hockeyfan125 Registered User

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    Lovin' the avatar.
     
  12. JFPIV

    JFPIV Registered User

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    You beat me to it, Kovalev.

    Glenn Hall was the true originator of the butterfly, before the goalie mask, the bushel-basket catching glove, and the body armor that is so prevalent today.
     
  13. Ogopogo*

    Ogopogo* Guest

    Denis Savard was the most revolutionary. You would lose track of how many revolutions he did performing the "Savardian Spinarama" ;)

    Hall was named the NHL's best goalie 7 times using the butterfly style. He was named #2 four times.
     
  14. LadyByngJeanRatelle

    LadyByngJeanRatelle Registered User

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    Bryan McCabe = the can opener

    Gave slow-footed dmen a way to stop those speedy forwards.
     
  15. Malefic74

    Malefic74 Registered User

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    Doug Harvey and the 50's Canadiens were the real revolutionaries of the power play. They are the reason a player gets back on the ice after a goal. Harvey was the first offensive defenceman, Orr perfected it by adding his skating.

    Hall was the first butterfly goalie, Roy perfected it by incorporating the knee shuffle and a better upper body position.

    In the Legends series, the Golden Jet himself credits Mikita for the curved stick.

    Jaques Plante needs to be mentioned for the mask and the fact that he was also the first goalie to leave the crease to stop the puck for his defencemen.

    Ed Belfour and Felix Potvin for starting the whole paddle-down technique.

    And finally Ron Hextall deserves credit for being the first goalie to play the puck like a defenceman.
     
  16. Habsfan 32

    Habsfan 32 Registered User

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    I agree about Roy and Hall. Hall invented the butterfly style but Roy perfected it and he's the reason most of the goalies in the NHL use it.
     
  17. Ogopogo*

    Ogopogo* Guest

    I disagree that Roy perfected it. Hall was the NHL's best goalie 7 times using it so, I would say he had some perfection going on.

    Roy perfected using it with the big equipment of the 90s.
     
  18. KOVALEV10*

    KOVALEV10* Guest

    How do you know Hall was the leagues best goalie 7 times?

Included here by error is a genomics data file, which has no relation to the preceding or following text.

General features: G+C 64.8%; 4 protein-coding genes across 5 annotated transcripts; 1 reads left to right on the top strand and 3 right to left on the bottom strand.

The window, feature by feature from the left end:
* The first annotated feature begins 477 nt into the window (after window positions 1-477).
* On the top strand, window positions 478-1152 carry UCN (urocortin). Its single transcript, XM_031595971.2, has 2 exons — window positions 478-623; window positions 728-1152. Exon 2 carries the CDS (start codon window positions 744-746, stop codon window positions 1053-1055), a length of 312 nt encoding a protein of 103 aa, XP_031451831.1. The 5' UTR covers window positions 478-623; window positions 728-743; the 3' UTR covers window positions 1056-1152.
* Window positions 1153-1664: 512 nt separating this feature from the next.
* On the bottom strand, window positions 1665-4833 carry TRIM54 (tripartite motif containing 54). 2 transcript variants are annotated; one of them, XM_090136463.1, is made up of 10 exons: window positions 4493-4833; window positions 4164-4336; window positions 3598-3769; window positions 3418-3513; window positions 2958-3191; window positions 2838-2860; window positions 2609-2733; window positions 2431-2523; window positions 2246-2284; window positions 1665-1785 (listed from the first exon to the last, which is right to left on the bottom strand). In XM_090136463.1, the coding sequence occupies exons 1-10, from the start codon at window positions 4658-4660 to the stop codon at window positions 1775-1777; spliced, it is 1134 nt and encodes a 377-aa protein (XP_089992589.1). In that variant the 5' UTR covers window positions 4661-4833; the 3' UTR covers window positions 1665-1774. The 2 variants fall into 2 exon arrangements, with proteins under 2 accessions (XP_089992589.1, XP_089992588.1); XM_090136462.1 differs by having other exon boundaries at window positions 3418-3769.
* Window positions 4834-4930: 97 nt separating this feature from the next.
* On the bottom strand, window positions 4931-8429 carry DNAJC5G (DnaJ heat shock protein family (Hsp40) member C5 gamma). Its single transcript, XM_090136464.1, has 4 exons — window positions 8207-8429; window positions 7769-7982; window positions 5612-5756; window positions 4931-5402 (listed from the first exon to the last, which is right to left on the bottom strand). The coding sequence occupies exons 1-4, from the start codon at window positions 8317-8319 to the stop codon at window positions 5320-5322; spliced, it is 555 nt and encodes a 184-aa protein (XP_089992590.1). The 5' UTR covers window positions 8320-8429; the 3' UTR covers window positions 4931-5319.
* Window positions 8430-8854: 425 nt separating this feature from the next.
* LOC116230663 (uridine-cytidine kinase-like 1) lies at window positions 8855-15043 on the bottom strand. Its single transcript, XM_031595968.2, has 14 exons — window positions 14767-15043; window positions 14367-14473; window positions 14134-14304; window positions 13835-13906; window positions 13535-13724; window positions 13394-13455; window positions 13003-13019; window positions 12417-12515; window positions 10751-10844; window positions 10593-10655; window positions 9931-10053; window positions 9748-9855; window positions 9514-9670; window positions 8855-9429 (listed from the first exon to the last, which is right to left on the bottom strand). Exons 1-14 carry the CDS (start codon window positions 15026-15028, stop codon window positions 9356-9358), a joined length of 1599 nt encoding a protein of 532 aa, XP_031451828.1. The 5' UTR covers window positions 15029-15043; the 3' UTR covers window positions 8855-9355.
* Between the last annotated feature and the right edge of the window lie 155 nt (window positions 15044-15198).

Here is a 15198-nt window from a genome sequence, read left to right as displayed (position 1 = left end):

19. mcphee

    mcphee Registered User

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    Ogo, not to nit pick, but the Savardian Spinerama was Danny Gallivan's term used to describe Serge Savard's move to turn away from forecheckers. It was later used for Denis, but it was Serge's originally. Glenn Hall used the butterfly, but I think Tony Esposito was the first to solely rely on it. In the 60's, there was a fine line between the butterfly and flopping.
     
  20. Chili

    Chili Registered User

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    It was before my time but I have seen a clip of Doug Harvey also performing the spin move.
     
  21. jb**

    jb** Guest

    Hextall- changed the wya goalies handle the puck

    Broad Street Bullies chnaged the way hockey was played in the 70's and early 80's
     
  22. PecaFan

    PecaFan Registered User

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    I think he was joking, thus the ;)
     
  23. mcphee

    mcphee Registered User

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    If I had a clever retort to make myself look smarter here, I'd most certainly use it.
     
  24. Malefic74

    Malefic74 Registered User

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    Roy managed to use it pretty effectively using small gear in the 80s. Jennings in 87, 88 and 89. Vezina in 89.

    http://www.cbc.ca/sports/indepth/focus/gfx/roy_habs.jpg
     
  25. KOVALEV10*

    KOVALEV10* Guest

    Jennings doesnt mean crap. It's a team award. Only Vezina trophies mean you're the best goalie. And of course if you win a hart or a pearson or a conn smythe it means you're the best player in general.